2. the noble gas element with and 75 neutrons in its nucleus and 54 electrons in the neutral atom
    3. the isotope with 33 protons and 40 neutrons in its nucleus
    4. the alkaline earth metal with 88 electrons and 138 neutrons
  6. Write a symbol for each of the following neutral isotopes. Include the atomic number and mass number for each.
    1. the chalcogen with a mass number of 125
    2. the halogen whose longest-lived isotope is radioactive
    3. the noble gas, used in lighting, with 10 electrons and 10 neutrons
    4. the lightest alkali metal with three neutrons
Show Selected Answers

1. (a) He; (b) Be; (c) Li; (d) O

3. (a) krypton, Kr; (b) calcium, Ca; (c) fluorine, F; (d) tellurium, Te

5. (a) [latex]{}_{11}^{23}\text{Na}[/latex] ; (b) [latex]{}_{54}^{129}\text{Xe}[/latex] ; (c) [latex]{}_{33}^{73}\text{As}[/latex] ; (d) [latex]{}_{88}^{226}\text{Ra}[/latex]

Glossary

actinide: inner transition metal in the bottom of the bottom two rows of the periodic table

alkali metal: element in group 1

alkaline earth metal: element in group 2

chalcogen: element in group 16

group: vertical column of the periodic table

halogen: element in group 17

inert gas: (also, noble gas) element in group 18

inner transition metal: (also, lanthanide or actinide) element in the bottom two rows; if in the first row, also called lanthanide, of if in the second row, also called actinide

lanthanide: inner transition metal in the top of the bottom two rows of the periodic table

main-group element: (also, representative element) element in columns 1, 2, and 12–18

metal: element that is shiny, malleable, good conductor of heat and electricity

metalloid: element that conducts heat and electricity moderately well, and possesses some properties of metals and some properties of nonmetals

noble gas: (also, inert gas) element in group 18

nonmetal: element that appears dull, poor conductor of heat and electricity

period: (also, series) horizontal row of the period table

periodic law: properties of the elements are periodic function of their atomic numbers.

periodic table: table of the elements that places elements with similar chemical properties close together

pnictogen: element in group 15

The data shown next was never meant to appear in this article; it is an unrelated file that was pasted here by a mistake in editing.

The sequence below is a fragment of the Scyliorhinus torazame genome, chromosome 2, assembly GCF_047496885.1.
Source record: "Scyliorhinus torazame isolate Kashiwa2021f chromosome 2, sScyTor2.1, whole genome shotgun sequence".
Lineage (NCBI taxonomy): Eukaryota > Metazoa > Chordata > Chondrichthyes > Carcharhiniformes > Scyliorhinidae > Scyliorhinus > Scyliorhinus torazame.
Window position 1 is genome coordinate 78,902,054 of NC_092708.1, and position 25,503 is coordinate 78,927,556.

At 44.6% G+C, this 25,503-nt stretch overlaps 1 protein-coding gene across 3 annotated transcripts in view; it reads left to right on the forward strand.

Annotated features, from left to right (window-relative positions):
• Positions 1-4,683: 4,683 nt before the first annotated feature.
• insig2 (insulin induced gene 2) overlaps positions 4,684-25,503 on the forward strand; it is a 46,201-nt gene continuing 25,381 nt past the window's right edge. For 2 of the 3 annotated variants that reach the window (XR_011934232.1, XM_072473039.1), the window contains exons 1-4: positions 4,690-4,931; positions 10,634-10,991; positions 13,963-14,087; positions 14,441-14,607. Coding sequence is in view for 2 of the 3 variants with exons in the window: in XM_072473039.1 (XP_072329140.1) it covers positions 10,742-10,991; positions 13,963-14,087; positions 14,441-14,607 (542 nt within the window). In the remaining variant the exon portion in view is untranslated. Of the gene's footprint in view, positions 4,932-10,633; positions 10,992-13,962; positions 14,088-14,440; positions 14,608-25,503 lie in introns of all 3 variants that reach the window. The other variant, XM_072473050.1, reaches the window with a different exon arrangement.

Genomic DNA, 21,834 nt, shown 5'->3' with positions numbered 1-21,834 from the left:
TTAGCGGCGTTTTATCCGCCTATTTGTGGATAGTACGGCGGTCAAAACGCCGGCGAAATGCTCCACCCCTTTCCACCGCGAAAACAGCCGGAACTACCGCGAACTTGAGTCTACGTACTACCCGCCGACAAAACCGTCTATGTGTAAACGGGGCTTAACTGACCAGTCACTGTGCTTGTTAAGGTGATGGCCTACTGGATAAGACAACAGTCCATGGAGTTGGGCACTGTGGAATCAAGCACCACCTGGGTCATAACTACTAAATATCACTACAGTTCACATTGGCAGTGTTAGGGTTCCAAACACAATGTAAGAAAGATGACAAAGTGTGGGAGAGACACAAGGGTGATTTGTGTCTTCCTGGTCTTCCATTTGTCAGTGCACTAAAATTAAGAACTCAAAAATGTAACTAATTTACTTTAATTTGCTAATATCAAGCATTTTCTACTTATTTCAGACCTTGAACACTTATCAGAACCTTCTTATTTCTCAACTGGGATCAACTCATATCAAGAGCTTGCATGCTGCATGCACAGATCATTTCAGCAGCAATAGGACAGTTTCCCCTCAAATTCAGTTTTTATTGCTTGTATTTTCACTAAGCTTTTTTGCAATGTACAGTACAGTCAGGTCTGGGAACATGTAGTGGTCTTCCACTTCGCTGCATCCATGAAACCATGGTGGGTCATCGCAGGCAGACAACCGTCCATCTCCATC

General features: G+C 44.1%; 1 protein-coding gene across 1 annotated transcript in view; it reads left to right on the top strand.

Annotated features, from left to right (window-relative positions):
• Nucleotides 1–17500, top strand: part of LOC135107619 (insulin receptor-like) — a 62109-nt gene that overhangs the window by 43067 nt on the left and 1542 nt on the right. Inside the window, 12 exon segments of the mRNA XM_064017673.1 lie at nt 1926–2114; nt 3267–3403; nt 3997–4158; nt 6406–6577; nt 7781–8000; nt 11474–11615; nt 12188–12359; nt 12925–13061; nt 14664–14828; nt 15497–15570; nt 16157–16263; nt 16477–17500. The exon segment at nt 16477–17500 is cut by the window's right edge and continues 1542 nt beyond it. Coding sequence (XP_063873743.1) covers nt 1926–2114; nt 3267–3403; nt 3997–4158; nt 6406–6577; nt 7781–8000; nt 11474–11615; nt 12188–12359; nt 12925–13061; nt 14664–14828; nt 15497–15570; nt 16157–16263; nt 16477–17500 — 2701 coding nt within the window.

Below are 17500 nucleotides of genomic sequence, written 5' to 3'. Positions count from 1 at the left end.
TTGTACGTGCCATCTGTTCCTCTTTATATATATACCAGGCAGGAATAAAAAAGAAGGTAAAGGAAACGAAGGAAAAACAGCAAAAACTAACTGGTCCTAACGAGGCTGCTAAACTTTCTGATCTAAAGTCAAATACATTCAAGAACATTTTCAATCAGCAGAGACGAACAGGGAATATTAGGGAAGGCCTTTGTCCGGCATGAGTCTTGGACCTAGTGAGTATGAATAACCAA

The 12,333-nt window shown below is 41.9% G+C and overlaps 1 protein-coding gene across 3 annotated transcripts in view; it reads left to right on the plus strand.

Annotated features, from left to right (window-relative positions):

representative element: (also, main-group element) element in columns 1, 2, and 12–18

series: (also, period) horizontal row of the period table

transition metal: element in columns 3–11

Sours: https://courses.lumenlearning.com/sanjacinto-atdcoursereview-genchemistry1-1/chapter/the-periodic-table/
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In the modern periodic table, the elements are listed in order of increasing atomic number.  The atomic number is the number of protons in the nucleus of an atom.  The number of protons define the identity of an element (i.e., an element with 6 protons is a carbon atom, no matter how many neutrons may be present).  The number of protons determines how many electrons surround the nucleus, and it is the arrangement of these electrons that determines most of the chemical behavior of an element.

In a periodic table arranged in order of increasing atomic number, elements having similar chemical properties naturally line up in the same column (group).  For instance, all of the elements in Group 1A are relatively soft metals, react violently with water, and form 1+ charges; all of the elements in Group 8A are unreactive, monatomic gases at room temperature, etc.  In other words, there is a periodic repetition of the properties of the chemical elements with increasing mass.

In the original periodic table published by Dimitri Mendeleev in 1869, the elements were arranged according to increasing atomic mass— at that time, the nucleus had not yet been discovered, and there was no understanding at all of the interior structure of the atom, so atomic mass was the only guide to use.  Once the structure of the nucleus was understood, it became clear that it was the atomic number that governed the properties of the elements.